I write from my midtown office in New York after a forced two week sabbatical from the city brought on by Superstorm Sandy and last week’s northeaster.
There was no way I was going to attempt the drive from Cotuit in the days after the storm as Mayor Bloomberg had banned cars with fewer than three passengers from cross the bridges, the office assistants needed a place to stay with lights and heat after their places in Hoboken flooded, and in the end with the digital means to telecommute, why beat one’s head in just to make an appearance.
Walking around the Googleplex last night after a meeting with YouTube I saw very little evidence of the storm’s effects. An awning lay on the sidewalk, ripped off a store front. And lots of trash bags piling up on the cross streets awaiting the garbage trucks. Other than that — the only real evidence was on the Merritt Parkway in Connecticut where there was a lot of downed trees in the Westport-New Canaan area.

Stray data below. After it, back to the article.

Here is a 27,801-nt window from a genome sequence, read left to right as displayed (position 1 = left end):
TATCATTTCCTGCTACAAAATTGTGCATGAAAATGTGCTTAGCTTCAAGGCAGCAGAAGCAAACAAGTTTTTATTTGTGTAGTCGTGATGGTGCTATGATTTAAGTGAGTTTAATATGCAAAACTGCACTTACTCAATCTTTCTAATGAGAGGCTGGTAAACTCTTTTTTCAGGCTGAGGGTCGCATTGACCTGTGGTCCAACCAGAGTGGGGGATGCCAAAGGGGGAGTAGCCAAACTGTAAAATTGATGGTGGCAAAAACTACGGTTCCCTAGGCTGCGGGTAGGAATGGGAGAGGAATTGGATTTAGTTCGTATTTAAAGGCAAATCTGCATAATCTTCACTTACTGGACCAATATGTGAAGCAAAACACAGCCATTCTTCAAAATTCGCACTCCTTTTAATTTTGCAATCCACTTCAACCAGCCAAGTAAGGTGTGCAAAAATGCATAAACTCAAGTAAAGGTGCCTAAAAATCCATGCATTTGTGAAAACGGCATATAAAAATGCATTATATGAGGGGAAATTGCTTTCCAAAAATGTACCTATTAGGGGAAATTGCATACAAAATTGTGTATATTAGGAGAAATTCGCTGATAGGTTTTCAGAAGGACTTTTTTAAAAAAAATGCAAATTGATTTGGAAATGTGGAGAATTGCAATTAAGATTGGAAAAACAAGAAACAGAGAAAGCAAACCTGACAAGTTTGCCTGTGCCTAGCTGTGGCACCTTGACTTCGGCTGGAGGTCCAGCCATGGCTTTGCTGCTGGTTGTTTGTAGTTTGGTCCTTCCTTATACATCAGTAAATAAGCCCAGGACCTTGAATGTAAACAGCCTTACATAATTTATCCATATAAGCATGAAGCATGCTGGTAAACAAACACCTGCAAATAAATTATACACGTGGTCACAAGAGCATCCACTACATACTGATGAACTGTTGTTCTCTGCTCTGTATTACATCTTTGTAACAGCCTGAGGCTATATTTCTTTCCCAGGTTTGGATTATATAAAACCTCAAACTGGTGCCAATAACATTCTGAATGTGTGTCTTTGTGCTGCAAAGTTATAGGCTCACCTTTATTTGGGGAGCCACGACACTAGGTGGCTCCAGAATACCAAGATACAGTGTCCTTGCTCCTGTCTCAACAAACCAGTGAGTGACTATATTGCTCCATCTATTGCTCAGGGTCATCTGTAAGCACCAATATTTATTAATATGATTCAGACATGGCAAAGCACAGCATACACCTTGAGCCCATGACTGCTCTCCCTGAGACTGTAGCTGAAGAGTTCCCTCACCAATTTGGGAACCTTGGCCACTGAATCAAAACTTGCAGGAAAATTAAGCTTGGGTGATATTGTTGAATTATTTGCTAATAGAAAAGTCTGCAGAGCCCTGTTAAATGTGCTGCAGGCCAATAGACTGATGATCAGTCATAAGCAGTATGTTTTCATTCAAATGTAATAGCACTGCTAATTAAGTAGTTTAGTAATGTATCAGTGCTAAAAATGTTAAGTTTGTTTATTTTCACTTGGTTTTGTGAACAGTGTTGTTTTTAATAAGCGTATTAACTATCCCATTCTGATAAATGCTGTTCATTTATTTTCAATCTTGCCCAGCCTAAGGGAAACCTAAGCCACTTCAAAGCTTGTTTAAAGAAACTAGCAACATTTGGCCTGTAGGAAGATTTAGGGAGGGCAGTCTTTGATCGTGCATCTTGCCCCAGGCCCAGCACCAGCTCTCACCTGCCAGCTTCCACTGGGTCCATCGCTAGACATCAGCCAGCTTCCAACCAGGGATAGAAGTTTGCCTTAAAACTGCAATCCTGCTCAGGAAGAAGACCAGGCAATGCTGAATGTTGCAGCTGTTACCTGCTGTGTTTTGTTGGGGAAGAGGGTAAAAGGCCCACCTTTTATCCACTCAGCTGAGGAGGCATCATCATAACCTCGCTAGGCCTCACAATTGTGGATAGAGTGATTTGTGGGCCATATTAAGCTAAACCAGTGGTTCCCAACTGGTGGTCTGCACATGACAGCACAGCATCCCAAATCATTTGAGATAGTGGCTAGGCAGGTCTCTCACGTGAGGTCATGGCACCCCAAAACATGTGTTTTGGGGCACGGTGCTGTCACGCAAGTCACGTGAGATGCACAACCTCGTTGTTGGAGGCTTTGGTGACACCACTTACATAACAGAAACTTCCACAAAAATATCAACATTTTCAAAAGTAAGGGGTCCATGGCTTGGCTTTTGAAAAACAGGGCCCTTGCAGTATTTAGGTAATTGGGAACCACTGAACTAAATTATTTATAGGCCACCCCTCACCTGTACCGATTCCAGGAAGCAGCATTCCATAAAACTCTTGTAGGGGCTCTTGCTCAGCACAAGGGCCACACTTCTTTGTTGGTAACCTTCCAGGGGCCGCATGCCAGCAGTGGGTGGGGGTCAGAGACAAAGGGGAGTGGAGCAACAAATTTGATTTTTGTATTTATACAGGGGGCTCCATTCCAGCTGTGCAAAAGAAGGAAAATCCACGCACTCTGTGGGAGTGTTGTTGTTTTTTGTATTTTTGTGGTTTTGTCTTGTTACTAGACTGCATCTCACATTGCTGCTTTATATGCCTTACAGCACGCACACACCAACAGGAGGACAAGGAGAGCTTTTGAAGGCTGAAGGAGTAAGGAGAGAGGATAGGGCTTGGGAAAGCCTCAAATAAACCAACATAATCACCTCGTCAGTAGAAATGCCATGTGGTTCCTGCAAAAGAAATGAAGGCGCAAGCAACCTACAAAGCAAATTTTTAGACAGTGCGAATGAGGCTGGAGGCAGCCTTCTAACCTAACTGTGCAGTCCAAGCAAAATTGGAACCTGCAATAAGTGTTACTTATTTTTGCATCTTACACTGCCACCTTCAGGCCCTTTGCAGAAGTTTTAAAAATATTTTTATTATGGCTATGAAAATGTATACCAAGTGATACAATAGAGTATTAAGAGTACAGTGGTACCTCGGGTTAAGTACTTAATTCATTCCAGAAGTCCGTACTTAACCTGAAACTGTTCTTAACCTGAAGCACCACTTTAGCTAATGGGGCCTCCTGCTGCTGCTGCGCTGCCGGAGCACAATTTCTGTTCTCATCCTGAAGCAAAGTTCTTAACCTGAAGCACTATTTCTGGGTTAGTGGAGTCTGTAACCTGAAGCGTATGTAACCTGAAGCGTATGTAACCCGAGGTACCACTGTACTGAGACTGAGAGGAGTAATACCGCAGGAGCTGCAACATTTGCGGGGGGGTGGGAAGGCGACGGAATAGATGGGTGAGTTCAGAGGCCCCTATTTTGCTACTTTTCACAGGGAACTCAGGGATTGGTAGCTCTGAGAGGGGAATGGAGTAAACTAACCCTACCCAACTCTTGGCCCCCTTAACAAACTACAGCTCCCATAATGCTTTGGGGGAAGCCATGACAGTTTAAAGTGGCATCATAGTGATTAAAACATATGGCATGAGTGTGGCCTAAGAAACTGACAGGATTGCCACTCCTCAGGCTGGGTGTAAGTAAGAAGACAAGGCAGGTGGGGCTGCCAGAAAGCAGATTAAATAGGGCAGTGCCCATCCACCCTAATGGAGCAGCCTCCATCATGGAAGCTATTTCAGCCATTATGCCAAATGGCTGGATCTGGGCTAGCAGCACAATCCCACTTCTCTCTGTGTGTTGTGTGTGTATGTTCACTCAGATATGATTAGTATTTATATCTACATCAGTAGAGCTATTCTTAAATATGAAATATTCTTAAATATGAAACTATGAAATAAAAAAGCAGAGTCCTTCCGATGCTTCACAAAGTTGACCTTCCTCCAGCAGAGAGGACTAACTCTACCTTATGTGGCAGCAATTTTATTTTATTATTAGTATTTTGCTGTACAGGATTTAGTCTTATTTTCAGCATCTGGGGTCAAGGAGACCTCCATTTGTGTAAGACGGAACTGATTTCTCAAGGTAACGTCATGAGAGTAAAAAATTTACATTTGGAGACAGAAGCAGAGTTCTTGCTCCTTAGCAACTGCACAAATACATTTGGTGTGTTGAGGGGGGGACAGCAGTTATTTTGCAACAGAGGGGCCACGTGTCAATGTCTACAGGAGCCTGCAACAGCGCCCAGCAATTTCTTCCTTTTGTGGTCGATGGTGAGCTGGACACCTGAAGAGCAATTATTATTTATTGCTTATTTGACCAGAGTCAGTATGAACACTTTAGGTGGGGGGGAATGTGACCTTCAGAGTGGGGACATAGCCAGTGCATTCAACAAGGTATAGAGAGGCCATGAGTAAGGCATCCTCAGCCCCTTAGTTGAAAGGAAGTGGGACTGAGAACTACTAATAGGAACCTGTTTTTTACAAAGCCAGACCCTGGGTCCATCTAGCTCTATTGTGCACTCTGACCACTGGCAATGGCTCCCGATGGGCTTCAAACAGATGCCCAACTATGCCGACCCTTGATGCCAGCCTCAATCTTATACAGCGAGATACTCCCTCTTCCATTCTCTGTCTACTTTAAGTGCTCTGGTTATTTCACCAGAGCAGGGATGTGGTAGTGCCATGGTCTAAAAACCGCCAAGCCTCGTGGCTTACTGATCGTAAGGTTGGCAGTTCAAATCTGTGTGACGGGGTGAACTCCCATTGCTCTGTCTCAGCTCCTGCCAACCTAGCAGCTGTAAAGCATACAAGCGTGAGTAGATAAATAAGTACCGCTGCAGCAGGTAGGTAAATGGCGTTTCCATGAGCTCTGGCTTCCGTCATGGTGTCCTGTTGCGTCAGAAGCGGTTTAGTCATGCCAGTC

Hard to imagine the third-world conditions in the Rockaways and parts of Staten Island where things are still very deplorable according to the New York Times. I heard the PATH trains from New Jersey may be out for a year, meaning hell for commuters. But all in all, New York this sunny November morning is nothing like the terrible months following 9/11 when the city was so sad and wounded by the attacks.